For the next few days I am going to introduce you to a book that I’ve found to be a great resource. It’s called Hidden Worldviews: Eight Cultural Stories that Shape our Lives, by Wilkens and Sanford. The rest of the series can be read here.
The ninth chapter deals with the final hidden worldview: salvation by therapy. The authors observe that therapy has become the catch all for any problems that people face. Whether the death of a loved one, relationship problems, or personal anxiety, therapy has become the atmosphere for transformation and the climate for the hope of liberation. Something that should concern Christians is that “salvation by therapy reduces spiritual problems out of existence by defining them as exclusively psychological in nature” (163). After giving a brief history of the four major schools of thought, the authors transition into a section that affirms the good in therapy. They rightly note that “every human activity, individual and corporate, has a psychological dimension, and understanding the psychological dynamics of any such activity provides insight” (175). The risk is that reductionism can rule out the spiritual components of persons and problems and thus exclude them from the healing community of the people of God.
The tenth chapter moves from the hidden worldviews into the grand story of God that ought to shape the stories the people of God live into. In order to do this, they see the Bible as a five-act play. The first act as creation, the second as fall, the third as covenant, the fourth as incarnation, and the fifth as redemption. The authors did a decent job of telling the story, although I felt that it was lacking in especially the fifth act. This act climaxes in the reunion of heaven and earth when the groaning of creation will be liberated (Romans 8.18-16). This bookend of the story only gets alluded to in passing, and I think a strong understanding of the Christian worldview must be informed with where God is taking the cosmic narrative. If God intend the cosmos to be a certain way in the future, then that shapes the identity and values that shape our story and motivate proper morals and actions. In short, I think the authors do well to point readers to the narrative of the Scriptures, but they would have done well to utilize the reflections of N.T. Wright who is known for making this sort of hermeneutic accessible.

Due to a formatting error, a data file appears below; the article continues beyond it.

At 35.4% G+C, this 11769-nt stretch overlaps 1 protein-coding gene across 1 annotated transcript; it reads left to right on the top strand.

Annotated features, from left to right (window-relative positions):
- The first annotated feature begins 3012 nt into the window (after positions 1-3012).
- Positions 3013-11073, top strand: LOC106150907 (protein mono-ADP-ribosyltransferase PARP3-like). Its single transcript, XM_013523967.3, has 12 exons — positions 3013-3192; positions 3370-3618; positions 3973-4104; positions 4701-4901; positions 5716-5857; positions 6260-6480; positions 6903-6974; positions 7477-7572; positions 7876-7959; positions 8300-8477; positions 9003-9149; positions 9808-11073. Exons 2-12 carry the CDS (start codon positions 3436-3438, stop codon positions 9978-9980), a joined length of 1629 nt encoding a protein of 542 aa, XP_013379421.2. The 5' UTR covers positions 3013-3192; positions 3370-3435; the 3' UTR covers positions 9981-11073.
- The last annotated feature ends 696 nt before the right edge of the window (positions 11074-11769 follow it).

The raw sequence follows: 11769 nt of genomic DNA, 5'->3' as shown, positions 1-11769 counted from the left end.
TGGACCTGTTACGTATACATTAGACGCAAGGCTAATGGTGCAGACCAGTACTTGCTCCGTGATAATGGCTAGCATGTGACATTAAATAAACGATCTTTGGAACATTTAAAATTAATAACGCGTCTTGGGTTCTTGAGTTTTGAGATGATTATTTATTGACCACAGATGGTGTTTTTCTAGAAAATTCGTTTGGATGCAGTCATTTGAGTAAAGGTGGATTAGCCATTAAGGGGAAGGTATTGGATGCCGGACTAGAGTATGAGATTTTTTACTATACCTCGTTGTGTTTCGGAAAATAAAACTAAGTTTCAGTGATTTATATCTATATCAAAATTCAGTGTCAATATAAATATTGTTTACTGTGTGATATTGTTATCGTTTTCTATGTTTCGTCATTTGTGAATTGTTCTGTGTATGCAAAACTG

In the final chapter the authors give some tools for developing a properly Christian worldview. They helpfully utilize the Wesleyan Quadrilateral: Scripture, Tradition, Reason, and Experience. The goal of my paper will be, in part, to develop part of the worldview that relates to popular culture and science in a way that is less antagonistic.
I really enjoyed the book overall! I highly recommend it for anyone wanting to go deeper into issues of worldview!